Friday, June 20, 2014

How to Practice Open Water Swimming in the Pool

Another great one from Training Peaks
For the majority of all triathlons you will be swimming in open water. This is typically a source of anxiety and fear for many athletes as training for the open water is often limited. While not perfect, it is possible to prepare for race day in a pool? Here are some drills and games that you can do in the pool to be prepared.


The first, and perhaps most obvious, thing you can do in the pool is to practice sighting. In a short course pool (25 yards or meters) pick your head up twice each lap and sight on something at the end of the pool. In a long course pool, sight at least five times per lap.
What’s most important here is that you don’t just go through the motions. Be sure you actually focus on what it is that you’re looking for. You can even have a lane mate at the end holding up fingers for you to read.

Swimming Straight

How often should you sight? Well, that depends on how straight you swim. When you’re in the pool, going fast is what gets you to the next wall more quickly. In open water, speed is not enough. It’s your velocity plus your trajectory that determine how quickly you get into T1. In a lane by yourself, push off the wall and swim with your eyes closed. Can you make it to the other end without hitting the laneline? (Make sure you know your stroke count so you can open your eyes before you get to the wall if you happen to make it all the way down the lane!) If not, how far can you go?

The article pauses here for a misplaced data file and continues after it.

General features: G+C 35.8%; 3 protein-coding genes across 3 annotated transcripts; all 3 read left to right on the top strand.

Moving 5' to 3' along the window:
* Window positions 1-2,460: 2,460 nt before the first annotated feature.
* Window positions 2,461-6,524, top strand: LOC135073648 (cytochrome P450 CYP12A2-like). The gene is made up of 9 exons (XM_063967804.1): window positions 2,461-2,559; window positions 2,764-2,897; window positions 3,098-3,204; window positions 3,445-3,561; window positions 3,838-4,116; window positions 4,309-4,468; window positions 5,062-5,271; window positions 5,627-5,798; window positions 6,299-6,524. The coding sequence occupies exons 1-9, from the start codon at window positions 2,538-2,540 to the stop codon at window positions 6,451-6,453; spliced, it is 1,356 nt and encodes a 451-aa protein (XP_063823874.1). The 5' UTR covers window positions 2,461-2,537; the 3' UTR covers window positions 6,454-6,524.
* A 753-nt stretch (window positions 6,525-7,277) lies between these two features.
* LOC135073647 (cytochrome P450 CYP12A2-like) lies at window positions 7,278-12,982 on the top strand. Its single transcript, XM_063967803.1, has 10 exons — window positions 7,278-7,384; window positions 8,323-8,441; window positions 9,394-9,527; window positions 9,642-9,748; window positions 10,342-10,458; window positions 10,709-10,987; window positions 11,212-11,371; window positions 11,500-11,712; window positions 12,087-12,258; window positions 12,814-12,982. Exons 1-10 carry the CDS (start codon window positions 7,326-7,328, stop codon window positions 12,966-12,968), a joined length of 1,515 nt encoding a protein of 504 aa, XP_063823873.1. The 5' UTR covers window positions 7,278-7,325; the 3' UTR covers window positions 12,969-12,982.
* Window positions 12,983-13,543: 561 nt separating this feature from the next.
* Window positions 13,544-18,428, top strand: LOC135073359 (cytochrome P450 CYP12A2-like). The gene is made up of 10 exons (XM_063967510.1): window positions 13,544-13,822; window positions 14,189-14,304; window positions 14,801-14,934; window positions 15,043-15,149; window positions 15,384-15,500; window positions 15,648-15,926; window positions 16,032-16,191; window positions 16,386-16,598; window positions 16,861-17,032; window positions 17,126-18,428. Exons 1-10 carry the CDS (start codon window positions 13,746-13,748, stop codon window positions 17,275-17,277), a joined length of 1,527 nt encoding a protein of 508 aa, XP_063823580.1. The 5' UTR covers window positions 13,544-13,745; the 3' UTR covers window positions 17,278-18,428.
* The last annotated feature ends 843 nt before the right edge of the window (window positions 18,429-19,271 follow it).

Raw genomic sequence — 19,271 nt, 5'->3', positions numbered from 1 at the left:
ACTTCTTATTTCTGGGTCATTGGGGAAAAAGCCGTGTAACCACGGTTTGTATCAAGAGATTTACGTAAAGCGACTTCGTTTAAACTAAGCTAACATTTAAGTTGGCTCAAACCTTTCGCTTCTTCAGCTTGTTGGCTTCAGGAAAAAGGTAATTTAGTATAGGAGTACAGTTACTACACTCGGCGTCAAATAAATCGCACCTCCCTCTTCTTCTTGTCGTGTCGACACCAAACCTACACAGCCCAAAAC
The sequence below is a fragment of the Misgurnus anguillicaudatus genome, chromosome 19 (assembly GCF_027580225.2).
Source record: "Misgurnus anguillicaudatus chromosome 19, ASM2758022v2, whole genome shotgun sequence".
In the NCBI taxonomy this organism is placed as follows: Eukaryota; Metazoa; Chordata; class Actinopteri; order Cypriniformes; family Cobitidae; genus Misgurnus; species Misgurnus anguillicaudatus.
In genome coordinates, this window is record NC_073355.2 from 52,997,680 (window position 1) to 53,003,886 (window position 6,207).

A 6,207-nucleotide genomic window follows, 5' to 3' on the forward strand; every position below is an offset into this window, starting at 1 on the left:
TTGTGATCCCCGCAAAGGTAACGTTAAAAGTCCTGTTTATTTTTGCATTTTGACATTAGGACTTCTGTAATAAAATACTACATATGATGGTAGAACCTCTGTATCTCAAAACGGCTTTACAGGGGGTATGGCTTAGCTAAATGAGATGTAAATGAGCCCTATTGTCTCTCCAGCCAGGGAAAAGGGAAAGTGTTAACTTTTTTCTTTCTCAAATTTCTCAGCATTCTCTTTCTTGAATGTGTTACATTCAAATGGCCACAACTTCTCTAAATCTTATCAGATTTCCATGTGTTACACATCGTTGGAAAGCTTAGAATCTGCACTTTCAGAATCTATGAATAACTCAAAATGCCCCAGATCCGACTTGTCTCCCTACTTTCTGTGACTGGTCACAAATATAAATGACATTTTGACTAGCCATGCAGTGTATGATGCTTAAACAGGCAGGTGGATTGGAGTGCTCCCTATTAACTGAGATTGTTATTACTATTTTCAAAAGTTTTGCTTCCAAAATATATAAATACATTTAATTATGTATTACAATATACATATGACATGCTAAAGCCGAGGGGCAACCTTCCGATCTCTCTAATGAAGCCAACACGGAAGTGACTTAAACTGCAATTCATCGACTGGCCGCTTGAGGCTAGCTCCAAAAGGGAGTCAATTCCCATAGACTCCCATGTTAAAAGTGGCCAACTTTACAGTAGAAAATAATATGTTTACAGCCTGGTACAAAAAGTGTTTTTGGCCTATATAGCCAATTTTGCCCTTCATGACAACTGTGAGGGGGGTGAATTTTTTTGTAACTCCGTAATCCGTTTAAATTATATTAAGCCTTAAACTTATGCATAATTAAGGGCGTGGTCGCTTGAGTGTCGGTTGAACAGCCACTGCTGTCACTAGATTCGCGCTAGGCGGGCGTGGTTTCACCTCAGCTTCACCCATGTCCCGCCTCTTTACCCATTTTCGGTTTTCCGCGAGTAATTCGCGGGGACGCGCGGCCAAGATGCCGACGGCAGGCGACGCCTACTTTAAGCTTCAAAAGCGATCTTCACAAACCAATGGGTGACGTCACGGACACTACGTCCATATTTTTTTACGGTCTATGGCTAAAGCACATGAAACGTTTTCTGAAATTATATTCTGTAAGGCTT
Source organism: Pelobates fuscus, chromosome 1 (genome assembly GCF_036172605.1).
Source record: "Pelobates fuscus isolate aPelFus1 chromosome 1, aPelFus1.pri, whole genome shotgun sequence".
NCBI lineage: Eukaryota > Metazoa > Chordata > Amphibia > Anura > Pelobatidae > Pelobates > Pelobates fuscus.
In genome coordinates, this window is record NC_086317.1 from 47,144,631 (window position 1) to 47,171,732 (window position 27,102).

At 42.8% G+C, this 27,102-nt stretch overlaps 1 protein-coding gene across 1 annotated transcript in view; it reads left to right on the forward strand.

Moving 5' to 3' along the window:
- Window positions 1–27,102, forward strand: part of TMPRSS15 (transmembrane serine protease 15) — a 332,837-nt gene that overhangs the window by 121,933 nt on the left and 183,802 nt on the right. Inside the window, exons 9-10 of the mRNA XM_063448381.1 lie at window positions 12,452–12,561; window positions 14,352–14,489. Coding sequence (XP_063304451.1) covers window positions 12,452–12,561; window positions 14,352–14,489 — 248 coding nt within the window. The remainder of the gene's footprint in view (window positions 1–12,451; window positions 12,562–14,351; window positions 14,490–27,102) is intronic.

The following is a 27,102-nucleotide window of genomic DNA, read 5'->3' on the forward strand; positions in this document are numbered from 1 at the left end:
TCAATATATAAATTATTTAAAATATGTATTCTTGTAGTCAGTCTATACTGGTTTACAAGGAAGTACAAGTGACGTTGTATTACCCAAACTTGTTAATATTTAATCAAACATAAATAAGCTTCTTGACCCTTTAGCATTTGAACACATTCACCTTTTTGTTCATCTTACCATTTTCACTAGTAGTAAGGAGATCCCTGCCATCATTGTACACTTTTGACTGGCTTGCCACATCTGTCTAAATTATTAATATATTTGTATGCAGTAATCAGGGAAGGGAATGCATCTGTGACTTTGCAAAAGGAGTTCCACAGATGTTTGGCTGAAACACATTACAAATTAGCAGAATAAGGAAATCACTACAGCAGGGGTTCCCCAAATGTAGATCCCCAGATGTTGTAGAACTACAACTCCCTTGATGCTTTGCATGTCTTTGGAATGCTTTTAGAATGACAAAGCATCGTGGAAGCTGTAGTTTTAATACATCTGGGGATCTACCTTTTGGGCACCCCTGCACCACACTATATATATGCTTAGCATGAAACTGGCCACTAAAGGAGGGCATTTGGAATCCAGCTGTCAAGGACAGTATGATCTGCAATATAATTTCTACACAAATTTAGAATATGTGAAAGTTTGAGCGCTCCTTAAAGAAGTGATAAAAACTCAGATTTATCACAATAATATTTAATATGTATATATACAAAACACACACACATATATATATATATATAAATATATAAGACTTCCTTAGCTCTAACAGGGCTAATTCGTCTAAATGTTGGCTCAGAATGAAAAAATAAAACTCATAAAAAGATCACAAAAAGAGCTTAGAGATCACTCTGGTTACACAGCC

If you start in the middle of the lane and drift to one side by the other end, that’s not too bad, but you’re still off course about a meter over a length of 25 meters. If you’re consistent, that would work out to about 20 meters off course every 500 and then double that because you’ll have to swim back onto the course. So that might cost you 30 to 60 seconds every 500 meters. But what if you hit the lane line after only a few strokes? You might be costing yourself several minutes over 500 meters. The solution is sighting. If you can swim four strokes before veering off course, you should be sighting every four strokes. If you stay on course through 10 strokes, sight every 10.
Now put these two elements together. Swim with your eyes closed but open your eyes to sight every 4, 6, 10 strokes. Now can you make it down the lane in a straight line? You’re onto something important! Sighting may slow you down a bit, but it’ll keep you in a straight line—that makes for a faster swim split.